Meghan McCain, co-host of "The View" and daughter of former Republican presidential candidate John McCain, announced Sunday that she is pregnant and will work remotely as she self-isolates out of an abundance of caution.
"I consulted with my doctors and they advised me that for the safety of our baby and myself, I should be extra vigilant about limiting the amount of people with come in contact with," McCain wrote on Instagram in a post announcing her pregnancy. "Starting immediately, I'll be joining the millions of Americans who are self-isolating as a precaution to prevent the spread of COVID-19. As I result, I will be appearing on 'The View' from home via satellite. I'm fortunate, my employer, ABC, has allowed me and my co-hosts to work remotely."
McCain thanked ABC for allowing both her and her colleagues to work remotely, adding an expression of gratitude for those "on the front lines of this fight." She concluded by urging Americans to stay safe, wash their hands "and avoid public gatherings."
McCain has been open about her efforts to start a family, including a New York Times editorial last year, which described her grief after suffering a miscarriage.
"I had a miscarriage," McCain wrote. "I loved my baby, and I always will. To the end of my days I will remember this child — and whatever children come will not obscure that. I have love for my child. I have love for all the women who, like me, were briefly in the sisterhood of motherhood, hoping, praying and nursing joy within us, until the day the joy was over."
McCain has vacillated between criticizing President Donald Trump and scolding his critics from her perch on "The View."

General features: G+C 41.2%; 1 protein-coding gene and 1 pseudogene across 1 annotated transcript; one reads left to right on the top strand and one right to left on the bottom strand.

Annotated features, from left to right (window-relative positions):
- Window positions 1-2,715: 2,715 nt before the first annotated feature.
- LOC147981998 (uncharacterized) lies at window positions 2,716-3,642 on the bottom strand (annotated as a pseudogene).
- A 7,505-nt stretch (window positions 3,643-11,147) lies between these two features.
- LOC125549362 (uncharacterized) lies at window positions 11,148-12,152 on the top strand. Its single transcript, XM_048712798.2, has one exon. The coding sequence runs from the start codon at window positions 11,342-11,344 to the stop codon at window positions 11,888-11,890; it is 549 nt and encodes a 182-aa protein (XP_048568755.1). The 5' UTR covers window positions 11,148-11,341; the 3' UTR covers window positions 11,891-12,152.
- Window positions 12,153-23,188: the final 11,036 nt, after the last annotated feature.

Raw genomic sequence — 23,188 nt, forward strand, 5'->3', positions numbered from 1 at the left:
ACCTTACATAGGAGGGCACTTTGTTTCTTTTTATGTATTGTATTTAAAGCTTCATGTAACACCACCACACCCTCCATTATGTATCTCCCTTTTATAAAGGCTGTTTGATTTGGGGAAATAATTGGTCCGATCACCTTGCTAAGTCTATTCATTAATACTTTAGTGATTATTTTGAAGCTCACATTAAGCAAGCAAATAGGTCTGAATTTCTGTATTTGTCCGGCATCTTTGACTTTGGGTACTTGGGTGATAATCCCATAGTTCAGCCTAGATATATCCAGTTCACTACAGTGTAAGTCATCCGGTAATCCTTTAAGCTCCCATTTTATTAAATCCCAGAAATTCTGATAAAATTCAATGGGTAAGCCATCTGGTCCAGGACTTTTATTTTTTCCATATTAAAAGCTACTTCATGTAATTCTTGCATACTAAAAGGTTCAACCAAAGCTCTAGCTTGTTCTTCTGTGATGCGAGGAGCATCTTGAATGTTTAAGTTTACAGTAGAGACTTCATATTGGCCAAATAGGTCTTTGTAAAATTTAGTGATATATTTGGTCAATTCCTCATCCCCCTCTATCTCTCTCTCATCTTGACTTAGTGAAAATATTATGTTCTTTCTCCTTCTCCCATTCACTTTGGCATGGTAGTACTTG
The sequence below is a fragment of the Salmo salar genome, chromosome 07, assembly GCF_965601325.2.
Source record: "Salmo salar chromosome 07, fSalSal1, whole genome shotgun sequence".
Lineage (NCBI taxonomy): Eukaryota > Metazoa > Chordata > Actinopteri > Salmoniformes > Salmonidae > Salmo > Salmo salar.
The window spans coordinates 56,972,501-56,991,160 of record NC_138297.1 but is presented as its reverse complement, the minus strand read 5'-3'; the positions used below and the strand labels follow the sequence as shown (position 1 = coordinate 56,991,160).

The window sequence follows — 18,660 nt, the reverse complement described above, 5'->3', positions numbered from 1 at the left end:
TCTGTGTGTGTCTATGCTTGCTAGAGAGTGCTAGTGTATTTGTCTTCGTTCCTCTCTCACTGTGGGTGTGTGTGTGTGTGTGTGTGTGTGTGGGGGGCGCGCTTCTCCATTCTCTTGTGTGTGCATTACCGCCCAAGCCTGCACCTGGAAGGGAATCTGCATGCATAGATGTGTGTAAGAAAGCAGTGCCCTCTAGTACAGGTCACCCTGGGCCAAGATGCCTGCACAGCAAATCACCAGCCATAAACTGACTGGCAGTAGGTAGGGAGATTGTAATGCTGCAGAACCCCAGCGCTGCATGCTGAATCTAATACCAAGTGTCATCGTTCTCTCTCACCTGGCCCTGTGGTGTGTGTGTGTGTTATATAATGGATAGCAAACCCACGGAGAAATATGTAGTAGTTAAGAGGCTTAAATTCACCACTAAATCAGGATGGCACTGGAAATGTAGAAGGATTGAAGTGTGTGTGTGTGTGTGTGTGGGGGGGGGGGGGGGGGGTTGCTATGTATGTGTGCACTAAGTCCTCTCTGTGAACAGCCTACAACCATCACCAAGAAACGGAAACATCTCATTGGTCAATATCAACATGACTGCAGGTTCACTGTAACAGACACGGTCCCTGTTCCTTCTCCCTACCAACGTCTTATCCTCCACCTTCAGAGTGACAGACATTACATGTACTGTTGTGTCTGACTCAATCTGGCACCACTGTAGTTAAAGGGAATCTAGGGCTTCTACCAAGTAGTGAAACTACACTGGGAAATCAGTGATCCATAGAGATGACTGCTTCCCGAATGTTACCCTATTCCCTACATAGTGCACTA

"He's a politician that inspires anger really well," McCain said earlier this month after Trump delivered a widely-panned national address about the coronavirus. "If you want to get riled up and angry, he's a politician who does it well. The 'I feel your pain and fear' — incapable of it. He could have been reading the phonebook last night. He should have been saying, 'I understand Americans are scared.' Have a Ronald Reagan-esque moment."
Though McCain criticized Trump for his rhetorical response to the crisis, she argued last week that Democrats should not criticize his racist labeling of the disease as the "Chinese virus."
"I think if the left wants to focus on P.C. labeling this virus, it is a great way to get Trump re-elected," McCain said. "I don't have a problem with people calling it whatever they want. It's a deadly virus that did originate in Wuhan. I don't have a problem with it, and I think China, had they acted right away, and we had more access to information, maybe it wouldn't have gotten to the place that it is."
Experts agree that phrases like "Chinese virus" and "Chinese coronavirus," which was also used publicly by House Minority Leader Kevin McCarthy, R-Calif., are racist.
"The comments made by President Trump intensifies the xenophobia and racism that's become rampant against Asians and Asian Americans globally," Rosalind Chou, a sociology professor at Georgia State University, told Salon last week. "He's fueling fears against Chinese, specifically. However, people of Asian ancestry across the globe may face collateral damage. These statements are dangerous and erroneously assign blame to people who are as susceptible to the disease as anyone else worldwide."
Margaret Fung, executive director of the Asian American Legal Defense and Education Fund, expressed a similar thought earlier this month about McCarthy's remarks.
"Kevin McCarthy's comment was racist," Margaret Fung, executive director of the Asian American Legal Defense and Education Fund, told Salon. "The term 'Chinese coronavirus' is racist, because it blames China and the Chinese people for COVID-19, a disease that can affect all people regardless of their race. With rising fears and anxiety over the COVID-19 outbreak, it's inexcusable for GOP leader Kevin McCarthy to engage in racial labeling, instead of focusing on solutions to this public health crisis."